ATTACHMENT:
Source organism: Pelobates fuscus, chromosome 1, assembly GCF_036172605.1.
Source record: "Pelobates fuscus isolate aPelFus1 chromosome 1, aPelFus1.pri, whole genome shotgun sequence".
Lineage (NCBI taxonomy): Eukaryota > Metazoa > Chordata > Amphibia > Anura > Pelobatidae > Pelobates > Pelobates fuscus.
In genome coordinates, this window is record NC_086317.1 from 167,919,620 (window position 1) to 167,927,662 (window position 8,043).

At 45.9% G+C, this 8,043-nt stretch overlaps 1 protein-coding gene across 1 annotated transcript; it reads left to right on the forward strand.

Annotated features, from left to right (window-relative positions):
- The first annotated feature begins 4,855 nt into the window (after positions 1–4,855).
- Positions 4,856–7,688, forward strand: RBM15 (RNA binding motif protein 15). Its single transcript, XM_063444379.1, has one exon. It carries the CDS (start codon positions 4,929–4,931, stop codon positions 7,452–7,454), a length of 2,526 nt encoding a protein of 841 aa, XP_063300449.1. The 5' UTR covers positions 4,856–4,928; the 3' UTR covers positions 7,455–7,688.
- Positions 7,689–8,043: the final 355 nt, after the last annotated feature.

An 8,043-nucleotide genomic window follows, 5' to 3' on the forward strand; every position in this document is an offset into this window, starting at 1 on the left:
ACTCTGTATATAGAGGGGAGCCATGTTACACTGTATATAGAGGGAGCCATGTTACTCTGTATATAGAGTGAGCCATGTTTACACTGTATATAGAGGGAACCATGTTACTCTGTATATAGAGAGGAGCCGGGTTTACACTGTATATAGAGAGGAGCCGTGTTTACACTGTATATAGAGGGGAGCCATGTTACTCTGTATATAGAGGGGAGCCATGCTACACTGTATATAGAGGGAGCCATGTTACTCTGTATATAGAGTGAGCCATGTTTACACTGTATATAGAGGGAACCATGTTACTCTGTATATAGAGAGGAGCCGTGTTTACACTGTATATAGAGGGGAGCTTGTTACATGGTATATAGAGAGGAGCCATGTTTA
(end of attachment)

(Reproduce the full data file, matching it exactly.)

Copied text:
Source organism: Pelobates fuscus, chromosome 1, assembly GCF_036172605.1.
Source record: "Pelobates fuscus isolate aPelFus1 chromosome 1, aPelFus1.pri, whole genome shotgun sequence".
Lineage (NCBI taxonomy): Eukaryota > Metazoa > Chordata > Amphibia > Anura > Pelobatidae > Pelobates > Pelobates fuscus.
In genome coordinates, this window is record NC_086317.1 from 167,919,620 (window position 1) to 167,927,662 (window position 8,043).

At 45.9% G+C, this 8,043-nt stretch overlaps 1 protein-coding gene across 1 annotated transcript; it reads left to right on the forward strand.

Annotated features, from left to right (window-relative positions):
- The first annotated feature begins 4,855 nt into the window (after positions 1–4,855).
- Positions 4,856–7,688, forward strand: RBM15 (RNA binding motif protein 15). Its single transcript, XM_063444379.1, has one exon. It carries the CDS (start codon positions 4,929–4,931, stop codon positions 7,452–7,454), a length of 2,526 nt encoding a protein of 841 aa, XP_063300449.1. The 5' UTR covers positions 4,856–4,928; the 3' UTR covers positions 7,455–7,688.
- Positions 7,689–8,043: the final 355 nt, after the last annotated feature.

An 8,043-nucleotide genomic window follows, 5' to 3' on the forward strand; every position in this document is an offset into this window, starting at 1 on the left:
ACTCTGTATATAGAGGGGAGCCATGTTACACTGTATATAGAGGGAGCCATGTTACTCTGTATATAGAGTGAGCCATGTTTACACTGTATATAGAGGGAACCATGTTACTCTGTATATAGAGAGGAGCCGGGTTTACACTGTATATAGAGAGGAGCCGTGTTTACACTGTATATAGAGGGGAGCCATGTTACTCTGTATATAGAGGGGAGCCATGCTACACTGTATATAGAGGGAGCCATGTTACTCTGTATATAGAGTGAGCCATGTTTACACTGTATATAGAGGGAACCATGTTACTCTGTATATAGAGAGGAGCCGTGTTTACACTGTATATAGAGGGGAGCTTGTTACATGGTATATAGAGAGGAGCCATGTTTA